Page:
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Russia actively tried to help Donald Trump win the election, CIA report says

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By hacking the DNC and giving files to WikiLeaks

President Elect Trump Continues His 'Thank You Tour' In Grand Rapids, Michigan Photo by Drew Angerer/Getty Images

A secret assessment conducted by the CIA determined that Russia’s interference in the 2016 election was intended to help put Donald Trump in office, The Washington Post reported this evening, using anonymous sources.

The revelations undermine the position of President-elect Trump’s campaign, which has sought to downplay reports of foreign interference by citing a lack of evidence. They also mark a stark escalation in hostility between the US and Russia. It appears to be unprecedented that a foreign government used espionage tactics in a US election cycle to try and influence the outcome of a race.

The US Intelligence Community — which is made up of 16 different government agencies — had already concluded that the Russian government was behind the hacking of the Democratic National Committee, as well as the email hack of Clinton campaign chief John Podesta. The first batch of emails were released by WikiLeaks this past summer and showed DNC staffers conspiring with the Clinton campaign to deny Sen. Bernie Sanders the nomination, among other embarrassing details. The full contents of the emails went on to be a central issue in the run up to Election Day. In a report released in October, the agencies accused Russia of using the email hacks to interfere with the election, but didn’t say what the Russian government hoped to achieve.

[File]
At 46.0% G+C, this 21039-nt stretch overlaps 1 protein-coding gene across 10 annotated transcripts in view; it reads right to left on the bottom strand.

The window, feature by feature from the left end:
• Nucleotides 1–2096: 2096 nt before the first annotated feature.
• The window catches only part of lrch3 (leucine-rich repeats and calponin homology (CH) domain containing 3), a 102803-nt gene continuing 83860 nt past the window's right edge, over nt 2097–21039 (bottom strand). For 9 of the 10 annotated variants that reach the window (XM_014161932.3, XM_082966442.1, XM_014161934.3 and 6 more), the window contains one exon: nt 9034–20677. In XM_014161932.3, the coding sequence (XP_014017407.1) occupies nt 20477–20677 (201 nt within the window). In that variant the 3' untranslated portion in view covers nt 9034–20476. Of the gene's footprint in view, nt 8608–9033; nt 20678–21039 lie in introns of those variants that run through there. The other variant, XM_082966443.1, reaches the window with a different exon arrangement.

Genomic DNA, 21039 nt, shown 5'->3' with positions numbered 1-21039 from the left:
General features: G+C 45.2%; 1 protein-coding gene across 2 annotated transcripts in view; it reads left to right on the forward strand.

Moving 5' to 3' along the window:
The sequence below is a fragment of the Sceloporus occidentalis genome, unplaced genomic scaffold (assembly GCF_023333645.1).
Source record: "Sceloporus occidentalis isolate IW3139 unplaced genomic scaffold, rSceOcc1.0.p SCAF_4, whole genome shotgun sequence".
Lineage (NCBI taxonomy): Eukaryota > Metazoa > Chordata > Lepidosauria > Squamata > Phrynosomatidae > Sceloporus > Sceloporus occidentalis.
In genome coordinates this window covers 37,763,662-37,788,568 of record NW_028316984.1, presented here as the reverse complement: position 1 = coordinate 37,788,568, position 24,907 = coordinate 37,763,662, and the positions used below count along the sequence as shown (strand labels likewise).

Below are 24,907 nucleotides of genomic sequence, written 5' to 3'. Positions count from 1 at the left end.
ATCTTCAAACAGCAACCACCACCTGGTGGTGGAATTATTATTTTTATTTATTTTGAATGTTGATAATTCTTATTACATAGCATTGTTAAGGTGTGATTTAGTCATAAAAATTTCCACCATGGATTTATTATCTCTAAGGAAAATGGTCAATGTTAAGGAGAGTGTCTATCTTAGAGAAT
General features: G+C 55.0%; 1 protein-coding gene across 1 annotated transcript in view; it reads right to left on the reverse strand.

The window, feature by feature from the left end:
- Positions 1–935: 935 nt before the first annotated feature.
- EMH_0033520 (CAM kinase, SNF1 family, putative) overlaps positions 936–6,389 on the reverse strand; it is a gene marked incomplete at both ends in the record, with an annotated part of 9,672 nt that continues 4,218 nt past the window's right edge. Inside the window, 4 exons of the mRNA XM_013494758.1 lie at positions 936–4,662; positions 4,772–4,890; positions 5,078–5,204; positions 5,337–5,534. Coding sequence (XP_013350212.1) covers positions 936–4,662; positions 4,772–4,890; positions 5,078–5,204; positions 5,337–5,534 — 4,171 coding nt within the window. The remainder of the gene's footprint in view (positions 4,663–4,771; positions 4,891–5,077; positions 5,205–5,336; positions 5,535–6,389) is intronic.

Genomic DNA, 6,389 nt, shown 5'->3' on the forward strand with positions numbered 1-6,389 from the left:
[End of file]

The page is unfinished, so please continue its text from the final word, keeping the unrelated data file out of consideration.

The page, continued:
Today’s secret CIA briefing revealed the agency’s conclusion that Russia intended to boost Trump’s chances, The Washington Post says. “It is the assessment of the intelligence community that Russia’s goal here was to favor one candidate over the other, to help Trump get elected,” an anonymous senior US official told The Washington Post. The CIA and the Office of the Intelligence Community did not immediately respond to a request for comment.

“Such activity is not new to Moscow,” according to the Intelligence Community’s October report. Russia has used similar strategies to sway public opinion in Europe and Eurasia. US officials are warning European governments that they too might be targeted by cyber attacks intended to influence elections, according to BuzzFeed News.

In at least two cases, intelligence officials say the warnings came too late, indicating that Russia may have already breached other nations’ communications. Yesterday, Al Jazeera reported that German intelligence has detected "increasingly aggressive cyber espionage" leading up to the 2017 election next February.

This comes the same day that the White House announced that it has opened an investigation into what it called a pattern of malicious cyber activity surrounding the most recent — and possibly earlier — election cycles, according to Reuters. President Obama expects to see the results of the review before the end of his term.

- Source: The Washington Post